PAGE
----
#18

I think so. I bought Text Fugu in the end of January, but didnt get my eto eto key yet. As far as I know, Kouchi is sending beta keys for every owner of Tf. I think if I sent Kouichi-sensei an email he would give it to me, but I want to finish TF first before trying anything else. I have the bad habit of changing my books halfway through it. This time I will stick to TF until the end.


#19

When I first heard about TextFugu the price was astronomical to me. For that amount of money back then I could buy half a year of language classes. This days I work full time and earn my own money and can make a decision to spend it even on something that may not see the light of the day any time soon. As I said before, I treat it like kickstarter.

As for the content, personally I would be just as happy without motivational stuff, I would like more exercises and for explanations to be prepared a bit differently. But I am also used to a bit different approach to language learning.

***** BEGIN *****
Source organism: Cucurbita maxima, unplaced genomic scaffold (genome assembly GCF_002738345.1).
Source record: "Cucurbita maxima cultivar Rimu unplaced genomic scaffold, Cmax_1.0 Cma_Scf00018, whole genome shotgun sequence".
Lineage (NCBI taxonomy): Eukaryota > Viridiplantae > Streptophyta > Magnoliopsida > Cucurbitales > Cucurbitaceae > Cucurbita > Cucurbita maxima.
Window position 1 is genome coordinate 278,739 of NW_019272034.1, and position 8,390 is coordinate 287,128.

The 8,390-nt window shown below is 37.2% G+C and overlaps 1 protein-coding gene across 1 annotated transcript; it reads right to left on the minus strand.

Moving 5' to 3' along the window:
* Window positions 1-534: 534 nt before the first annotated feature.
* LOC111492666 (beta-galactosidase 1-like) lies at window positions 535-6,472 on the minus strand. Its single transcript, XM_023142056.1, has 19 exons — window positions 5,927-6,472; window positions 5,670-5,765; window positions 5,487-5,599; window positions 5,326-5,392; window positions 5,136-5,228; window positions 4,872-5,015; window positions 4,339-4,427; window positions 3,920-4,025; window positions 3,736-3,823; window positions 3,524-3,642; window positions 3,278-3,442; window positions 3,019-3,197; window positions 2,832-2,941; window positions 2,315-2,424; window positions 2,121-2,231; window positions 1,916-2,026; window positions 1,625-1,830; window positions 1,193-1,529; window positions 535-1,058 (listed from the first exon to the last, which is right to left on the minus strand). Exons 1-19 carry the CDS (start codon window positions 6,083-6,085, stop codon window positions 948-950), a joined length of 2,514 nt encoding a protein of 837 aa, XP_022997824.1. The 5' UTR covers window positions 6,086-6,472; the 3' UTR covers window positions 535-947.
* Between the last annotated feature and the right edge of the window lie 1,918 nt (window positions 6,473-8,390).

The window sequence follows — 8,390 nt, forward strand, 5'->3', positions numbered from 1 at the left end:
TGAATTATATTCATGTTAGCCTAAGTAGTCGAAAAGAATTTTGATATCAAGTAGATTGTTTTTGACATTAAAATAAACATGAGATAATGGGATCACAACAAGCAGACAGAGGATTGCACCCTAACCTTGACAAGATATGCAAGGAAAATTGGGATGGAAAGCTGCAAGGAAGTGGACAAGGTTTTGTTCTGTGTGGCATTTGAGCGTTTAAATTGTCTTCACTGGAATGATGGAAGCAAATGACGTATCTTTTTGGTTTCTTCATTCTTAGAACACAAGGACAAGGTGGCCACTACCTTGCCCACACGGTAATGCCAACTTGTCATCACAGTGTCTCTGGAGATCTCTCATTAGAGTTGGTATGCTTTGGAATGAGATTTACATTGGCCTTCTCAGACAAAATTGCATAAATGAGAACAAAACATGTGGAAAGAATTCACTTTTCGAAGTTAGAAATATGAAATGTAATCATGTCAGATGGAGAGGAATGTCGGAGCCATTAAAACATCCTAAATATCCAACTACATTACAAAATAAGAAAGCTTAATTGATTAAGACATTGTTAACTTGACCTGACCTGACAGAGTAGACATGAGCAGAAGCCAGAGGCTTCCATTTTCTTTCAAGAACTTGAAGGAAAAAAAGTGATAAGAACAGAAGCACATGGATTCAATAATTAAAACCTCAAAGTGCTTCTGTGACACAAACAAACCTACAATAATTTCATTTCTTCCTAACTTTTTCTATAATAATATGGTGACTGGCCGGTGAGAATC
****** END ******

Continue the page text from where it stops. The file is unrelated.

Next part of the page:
From what I understand, currently buying TF puts you in lottery for key to EE. You will get the lifetime no matter what, but whether you get EE key now is up to lottery.


#20

Based on what Kouichi sensei said in his last post about Eto Eto, I think everyone will get beta acess sometime soon

"2. INVITING EVERYONE TO ETOETO
Many of you are still waiting for an invite to EtoEto’s Alpha.

Sometime this month, I’ll make sure everyone gets invited to the current EtoEto. I think around 75% of all TextFugu Forever members have been invited already, but there are still quite a few folks who haven’t.

If you haven’t gotten your invite by the end of the month (January 2017), and you purchased a TextFugu Forever account in 2016 or earlier, please email me at hello@etoeto.com. In addition to this, I’ll increase the rate at which new people (who register in January 2017 and later) get invited too. "